As archaeologists and cultural heritage specialists, we at the IDA spend a lot of time thinking about the materiality of the pieces that we work with. Whether it’s the 20ft Triumphal Arch of Palmyra, or a detail on a hand-sized 3D print, the physicality of objects is important for us. Thinking about how to interact with objects as things takes up a lot of our time. Unsurprisingly, as academics, one of the physical objects we spend more time with than any other is the book. However, despite these constant interactions with books of all shapes, sizes, feels, and contents, I find (I won’t speak for my colleagues) that I don’t spend time thinking about books themselves, about their presence and thing-ness. Books offered me information about the many other objects I worked with, but what about the book itself?
For this reason, I was particularly excited about the IDA’s 4th annual conference, “Portable Heritage: the evolving history of the book”, which took place on December 13, 2018, at Magdalen College, Oxford. Not only did the conference provide an opportunity to explore the book throughout history, it’s influence, and change over time, but it also brought together experts on the materiality of books. In fact, there were multiple talks throughout the day on the creation of the book object and the influence of the book, not its content but its cover, throughout the world.
The day began with a talk from Daryl Green, who, in addition to being the head librarian at Magdalen College, Oxford, is involved with the group Thinking 3D, “An interdisciplinary exploration of the concept of three-dimensionality and its impact on the arts and sciences” (@T3D2019). Daryl has done fascinating work on exploring how books and other objects have impacted academia through their physical forms. Next was Clare Hopkins, who maintains the Trinity College, Oxford archives, who offered fascinating insights into the archival process. Dirk Obbink, a preeminent papyrologist, spoke about the centuries old fragments with which he works, and the high-tech methods we can now use to learn more from them. Ben Maggs of Maggs Bros Ltd. Rare Books and Manuscripts, to speak about early book collectors and first editions. The morning session ended with a presentation from Henry Gott, of Blackwells Rare Books on the art and science of cataloguing.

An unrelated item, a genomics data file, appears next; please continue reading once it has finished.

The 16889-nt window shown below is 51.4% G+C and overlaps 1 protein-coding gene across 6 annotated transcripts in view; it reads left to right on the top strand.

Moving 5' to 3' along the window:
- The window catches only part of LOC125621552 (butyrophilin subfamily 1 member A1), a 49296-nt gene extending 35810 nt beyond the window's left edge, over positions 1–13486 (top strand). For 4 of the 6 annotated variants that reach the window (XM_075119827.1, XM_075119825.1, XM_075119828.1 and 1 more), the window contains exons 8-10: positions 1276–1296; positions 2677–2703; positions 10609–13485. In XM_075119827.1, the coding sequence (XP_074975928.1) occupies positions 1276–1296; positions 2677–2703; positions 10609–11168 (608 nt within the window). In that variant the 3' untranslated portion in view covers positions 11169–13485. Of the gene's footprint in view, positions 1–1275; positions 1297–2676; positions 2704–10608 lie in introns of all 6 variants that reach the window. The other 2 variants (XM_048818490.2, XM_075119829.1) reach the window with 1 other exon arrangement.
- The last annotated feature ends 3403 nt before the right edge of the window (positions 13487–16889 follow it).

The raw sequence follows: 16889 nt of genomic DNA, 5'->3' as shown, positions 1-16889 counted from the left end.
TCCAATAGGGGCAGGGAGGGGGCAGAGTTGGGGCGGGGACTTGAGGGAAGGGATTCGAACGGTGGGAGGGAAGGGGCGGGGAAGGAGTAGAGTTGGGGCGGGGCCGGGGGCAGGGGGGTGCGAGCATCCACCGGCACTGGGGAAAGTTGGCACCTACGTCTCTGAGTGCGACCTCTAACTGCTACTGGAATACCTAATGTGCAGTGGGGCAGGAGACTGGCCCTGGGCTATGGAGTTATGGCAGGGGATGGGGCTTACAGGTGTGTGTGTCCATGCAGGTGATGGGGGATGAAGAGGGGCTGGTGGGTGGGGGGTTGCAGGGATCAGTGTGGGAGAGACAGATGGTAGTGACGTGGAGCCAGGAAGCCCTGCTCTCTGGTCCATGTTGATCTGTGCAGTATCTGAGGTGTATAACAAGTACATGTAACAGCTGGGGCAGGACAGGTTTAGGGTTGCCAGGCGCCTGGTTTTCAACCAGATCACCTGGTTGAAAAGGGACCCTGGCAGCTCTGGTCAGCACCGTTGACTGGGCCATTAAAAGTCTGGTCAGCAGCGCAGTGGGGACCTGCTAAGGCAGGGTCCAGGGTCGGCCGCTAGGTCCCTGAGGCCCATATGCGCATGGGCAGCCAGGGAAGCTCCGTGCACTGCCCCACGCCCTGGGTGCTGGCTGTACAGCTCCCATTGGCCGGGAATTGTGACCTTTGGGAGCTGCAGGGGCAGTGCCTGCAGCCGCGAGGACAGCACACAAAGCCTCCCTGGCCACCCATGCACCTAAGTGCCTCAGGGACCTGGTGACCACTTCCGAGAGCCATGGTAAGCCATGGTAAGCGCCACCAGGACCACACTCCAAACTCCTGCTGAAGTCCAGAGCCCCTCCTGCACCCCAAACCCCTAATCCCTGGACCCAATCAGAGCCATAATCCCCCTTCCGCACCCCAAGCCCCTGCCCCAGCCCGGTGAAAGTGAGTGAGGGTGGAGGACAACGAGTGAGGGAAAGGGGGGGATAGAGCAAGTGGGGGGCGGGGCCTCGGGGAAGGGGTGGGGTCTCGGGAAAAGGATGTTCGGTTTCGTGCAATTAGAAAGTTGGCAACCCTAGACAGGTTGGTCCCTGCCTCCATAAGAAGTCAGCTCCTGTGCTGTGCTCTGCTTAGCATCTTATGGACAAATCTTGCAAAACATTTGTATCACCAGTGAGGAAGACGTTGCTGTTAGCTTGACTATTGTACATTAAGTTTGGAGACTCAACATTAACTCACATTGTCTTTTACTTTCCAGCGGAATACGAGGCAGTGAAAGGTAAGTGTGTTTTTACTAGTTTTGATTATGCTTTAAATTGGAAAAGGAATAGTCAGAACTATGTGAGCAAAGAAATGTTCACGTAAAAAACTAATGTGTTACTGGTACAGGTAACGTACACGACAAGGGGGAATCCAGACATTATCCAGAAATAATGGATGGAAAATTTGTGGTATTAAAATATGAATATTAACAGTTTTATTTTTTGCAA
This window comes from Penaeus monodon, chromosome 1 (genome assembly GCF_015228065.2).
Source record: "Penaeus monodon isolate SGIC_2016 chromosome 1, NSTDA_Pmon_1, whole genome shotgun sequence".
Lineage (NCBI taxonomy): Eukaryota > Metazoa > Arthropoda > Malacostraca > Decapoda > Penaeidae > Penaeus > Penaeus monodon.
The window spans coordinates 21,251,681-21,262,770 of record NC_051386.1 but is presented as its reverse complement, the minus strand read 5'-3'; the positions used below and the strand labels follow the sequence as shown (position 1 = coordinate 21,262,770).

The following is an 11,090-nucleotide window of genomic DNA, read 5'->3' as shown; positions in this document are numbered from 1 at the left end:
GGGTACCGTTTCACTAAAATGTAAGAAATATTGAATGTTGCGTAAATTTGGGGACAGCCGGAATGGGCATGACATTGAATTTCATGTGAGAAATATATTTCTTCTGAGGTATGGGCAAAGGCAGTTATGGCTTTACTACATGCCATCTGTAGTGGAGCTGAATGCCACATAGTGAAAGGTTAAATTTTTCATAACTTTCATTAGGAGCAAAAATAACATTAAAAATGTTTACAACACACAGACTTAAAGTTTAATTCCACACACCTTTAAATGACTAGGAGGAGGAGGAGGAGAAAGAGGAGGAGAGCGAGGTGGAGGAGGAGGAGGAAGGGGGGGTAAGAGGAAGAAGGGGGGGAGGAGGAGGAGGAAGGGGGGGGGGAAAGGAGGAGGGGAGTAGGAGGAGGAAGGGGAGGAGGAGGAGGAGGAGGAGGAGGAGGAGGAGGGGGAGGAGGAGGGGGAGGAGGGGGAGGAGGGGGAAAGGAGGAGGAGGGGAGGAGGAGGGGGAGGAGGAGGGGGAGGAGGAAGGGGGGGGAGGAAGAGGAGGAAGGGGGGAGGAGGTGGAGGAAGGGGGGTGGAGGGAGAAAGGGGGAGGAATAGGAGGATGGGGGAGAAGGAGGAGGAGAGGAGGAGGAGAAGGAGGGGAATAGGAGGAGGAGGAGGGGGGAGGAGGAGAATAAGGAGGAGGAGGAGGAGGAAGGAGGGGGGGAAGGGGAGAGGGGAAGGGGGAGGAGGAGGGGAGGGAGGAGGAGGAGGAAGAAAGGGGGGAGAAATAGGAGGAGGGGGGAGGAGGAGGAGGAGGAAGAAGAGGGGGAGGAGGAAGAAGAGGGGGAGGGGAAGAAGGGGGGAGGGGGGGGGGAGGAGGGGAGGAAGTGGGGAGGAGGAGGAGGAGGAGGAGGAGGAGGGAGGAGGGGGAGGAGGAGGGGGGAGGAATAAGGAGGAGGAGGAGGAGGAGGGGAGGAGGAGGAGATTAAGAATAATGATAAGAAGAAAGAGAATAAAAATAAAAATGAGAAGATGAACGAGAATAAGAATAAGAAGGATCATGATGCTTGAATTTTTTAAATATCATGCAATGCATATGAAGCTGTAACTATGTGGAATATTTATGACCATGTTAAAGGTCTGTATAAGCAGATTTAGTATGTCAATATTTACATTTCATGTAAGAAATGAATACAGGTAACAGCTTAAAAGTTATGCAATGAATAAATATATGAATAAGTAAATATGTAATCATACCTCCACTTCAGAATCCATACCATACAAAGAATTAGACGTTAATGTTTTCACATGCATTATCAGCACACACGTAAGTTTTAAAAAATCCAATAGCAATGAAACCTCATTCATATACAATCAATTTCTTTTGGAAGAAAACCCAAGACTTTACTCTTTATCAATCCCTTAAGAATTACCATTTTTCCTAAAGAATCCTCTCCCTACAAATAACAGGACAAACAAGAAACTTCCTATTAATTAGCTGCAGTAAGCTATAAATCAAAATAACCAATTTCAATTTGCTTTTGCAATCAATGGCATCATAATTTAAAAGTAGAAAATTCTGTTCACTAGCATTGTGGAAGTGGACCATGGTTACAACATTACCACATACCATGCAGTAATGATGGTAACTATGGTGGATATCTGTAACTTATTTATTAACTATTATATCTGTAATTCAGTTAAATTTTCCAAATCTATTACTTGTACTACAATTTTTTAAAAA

After a wonderful lunch, in which participants and attendees were encouraged to share personal stories and ephemera, the afternoon sessions began with Alexy Karenowska’s fascinating and meta discussion of the history of science within the history of the book. Thinking again about books not only as purveyors of information, but objects in themselves, Dr. Karenowska followed the book’s path through scientific history and its place in academia generally. Roger Michel, the Executive Director of the IDA, spoke on the rise of lithography in India, bringing together technology and the cultural processes that lead to lithography’s use in South Asia. Virginia Campbell, a classicist at the University of Essex, discussed early publications on Pompeii and Herculaneum. Pat Randle, of the Whittington Press, once again turned to the technology of the book and presented a wonderful historical and scientific account of wood block printing. The conference ended with Col. Dave Harper of the United States Military Academy, who invited conference attendees to think about the book as a physical embodiment of rights and history, through an examination of copyright and abridgement processes in the 18th century.
It was a brilliant day, and one which challenged attendees to think about the book as a cultural heritage object in ways that we often do not. The IDA is excited to continue supporting work on the materiality of books, and hopes to host another “Portable Heritage” event in the Spring of 2019.